What goes down...
Why is the pound rising? Because it went down before. Why might it go down in the future? Because it is rising now.
You may find that a somewhat vacuous explanation for the recent strength of the pound - which hit a seven-month high against the dollar and the yen earlier today and has also gained ground on the euro. But there is an argument buried in the banality. Also some good news for the UK.
Think back to the last three months of 2008, when the pound was falling like a stone. At that time the fear was that the world financial system might be falling off a cliff, leading to Japanese-style deflation for much of the world and/or a repeat of the Great Depression.
If you're an international investor facing that kind of economic storm, the chances are you're going to be reluctant to store your money in the UK. As we now know, the growth of the City made us acutely vulnerable to a crisis in the banking system. And with our high levels of debt, the economy would also suffer more than most from a bout of falling prices - by raising the real value of that debt, it would make the burden of that debt even greater than it already is.
Against that backdrop, investors needed plenty of persuading to invest in the UK. In other words, sterling assets have to offer something extra in return. Typically that might come in the form of higher official interest rates. But if you remember, rates were being slashed at the end of last year as well.
The best hope for a decent return from sterling assets was a future rise in the value of the pound. And the best reason to expect the pound to rise was it had fallen so far it could surely only go up.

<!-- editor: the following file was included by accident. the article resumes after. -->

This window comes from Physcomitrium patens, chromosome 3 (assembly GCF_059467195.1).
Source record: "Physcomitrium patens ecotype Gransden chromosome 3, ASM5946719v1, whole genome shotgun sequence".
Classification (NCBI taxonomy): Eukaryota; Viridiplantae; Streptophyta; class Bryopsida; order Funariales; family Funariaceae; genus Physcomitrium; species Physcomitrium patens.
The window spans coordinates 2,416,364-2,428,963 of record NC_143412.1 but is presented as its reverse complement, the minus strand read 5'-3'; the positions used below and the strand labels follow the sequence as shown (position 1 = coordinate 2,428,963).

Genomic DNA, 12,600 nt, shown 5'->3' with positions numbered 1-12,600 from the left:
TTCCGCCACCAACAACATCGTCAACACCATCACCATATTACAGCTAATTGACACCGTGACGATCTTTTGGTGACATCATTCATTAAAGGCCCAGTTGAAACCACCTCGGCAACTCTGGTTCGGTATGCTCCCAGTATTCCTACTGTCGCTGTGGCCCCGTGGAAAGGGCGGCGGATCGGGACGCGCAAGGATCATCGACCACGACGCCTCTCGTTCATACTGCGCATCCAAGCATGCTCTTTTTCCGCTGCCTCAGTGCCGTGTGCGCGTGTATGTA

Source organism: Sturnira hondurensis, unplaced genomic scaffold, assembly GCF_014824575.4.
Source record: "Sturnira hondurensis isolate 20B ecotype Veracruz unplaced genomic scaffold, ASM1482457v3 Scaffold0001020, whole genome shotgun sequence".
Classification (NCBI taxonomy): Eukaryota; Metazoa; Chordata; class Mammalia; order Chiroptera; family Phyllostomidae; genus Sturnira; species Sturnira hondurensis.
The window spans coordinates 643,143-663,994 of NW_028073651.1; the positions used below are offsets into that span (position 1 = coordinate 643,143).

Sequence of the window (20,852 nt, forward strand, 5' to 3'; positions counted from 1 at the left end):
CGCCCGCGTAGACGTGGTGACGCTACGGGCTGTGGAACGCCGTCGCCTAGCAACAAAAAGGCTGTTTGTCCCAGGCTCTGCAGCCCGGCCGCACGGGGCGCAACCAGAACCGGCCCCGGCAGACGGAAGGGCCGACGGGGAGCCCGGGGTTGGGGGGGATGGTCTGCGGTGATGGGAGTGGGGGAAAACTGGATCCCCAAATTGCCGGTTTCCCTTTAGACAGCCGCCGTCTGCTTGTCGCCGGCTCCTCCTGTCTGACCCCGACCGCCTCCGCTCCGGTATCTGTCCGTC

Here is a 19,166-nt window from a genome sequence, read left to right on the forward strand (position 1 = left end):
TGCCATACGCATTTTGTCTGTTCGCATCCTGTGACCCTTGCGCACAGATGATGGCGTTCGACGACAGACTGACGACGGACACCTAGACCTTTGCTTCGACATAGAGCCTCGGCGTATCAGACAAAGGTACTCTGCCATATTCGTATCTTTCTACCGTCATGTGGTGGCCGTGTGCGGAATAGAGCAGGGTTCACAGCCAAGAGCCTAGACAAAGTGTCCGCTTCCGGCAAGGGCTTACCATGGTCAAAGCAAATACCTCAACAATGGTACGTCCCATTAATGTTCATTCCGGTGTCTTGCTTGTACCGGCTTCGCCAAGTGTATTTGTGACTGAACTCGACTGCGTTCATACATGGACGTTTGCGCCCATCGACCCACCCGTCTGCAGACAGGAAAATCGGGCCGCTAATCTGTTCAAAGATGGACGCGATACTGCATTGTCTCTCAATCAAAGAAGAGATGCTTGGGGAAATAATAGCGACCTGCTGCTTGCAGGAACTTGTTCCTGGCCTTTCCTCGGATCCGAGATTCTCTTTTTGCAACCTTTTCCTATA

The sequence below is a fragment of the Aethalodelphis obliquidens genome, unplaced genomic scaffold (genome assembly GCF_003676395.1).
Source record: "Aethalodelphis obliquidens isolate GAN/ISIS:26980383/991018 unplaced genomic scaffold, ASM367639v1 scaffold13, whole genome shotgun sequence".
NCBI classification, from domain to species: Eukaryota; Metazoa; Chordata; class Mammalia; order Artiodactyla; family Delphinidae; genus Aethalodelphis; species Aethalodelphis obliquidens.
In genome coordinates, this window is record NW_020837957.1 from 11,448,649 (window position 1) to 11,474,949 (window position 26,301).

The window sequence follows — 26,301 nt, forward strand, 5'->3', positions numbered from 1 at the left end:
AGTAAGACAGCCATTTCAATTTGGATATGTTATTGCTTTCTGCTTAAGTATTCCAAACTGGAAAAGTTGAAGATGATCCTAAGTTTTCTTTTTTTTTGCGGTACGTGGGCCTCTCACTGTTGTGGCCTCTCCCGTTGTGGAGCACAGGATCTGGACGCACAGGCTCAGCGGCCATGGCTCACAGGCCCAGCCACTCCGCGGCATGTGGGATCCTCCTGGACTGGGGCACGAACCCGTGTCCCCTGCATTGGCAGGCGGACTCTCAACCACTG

Welcome to the "overshooting" theory of exchange rates. (Or a version of it, anyway. Its author, Rudi Dornbusch, might not recognise it.) Currencies have to go down a lot for people to expect them to go up.
If you don't like that theory - I have others. Economists are fantastically good at explaining currency movements - they can give you at least four for any particular change. What they're bad at is predicting them. Academic studies have found that complex economic models for forecasting exchange rates are precisely as reliable as tossing a coin.
The basic point is that currency movements - like most things in the markets - tend to be more focused on where we are going than we are now.
When we were heading for financial armageddon, sterling looked a poor bet. Now things look calmer, the UK starts to look like a safer home for investors' money, for all the reasons it looked scary before.
That's especially true when data such as the today's Purchasing Managers' Index for the service sector - and manufacturing data earlier in the week - point to a slightly faster return to growth than previously thought.
If investors now think the recovery will come sooner - perhaps sooner than in continental Europe - they might also conclude that interest rates will rise more quickly as well. That is probably also raising the attractions of sterling right now.
One conclusion we can tentatively draw from Sterling's mini-surge. Investors right now are not much bothered about a return to high inflation in the UK. As Martin Wolf argues in his column today, the recent rise in government bond yields suggests that inflation expectations are going back to normal levels. But there is little sign that investors expect inflation to take off.
If and when investors do start to worry about excess inflation in the UK - driven, perhaps, by concerns about the level of public debt - the pound could fall again. It depends
on what they expect to happen to interest rates in response. But yes, how far it could fall in the future will also depend on how far it's risen today.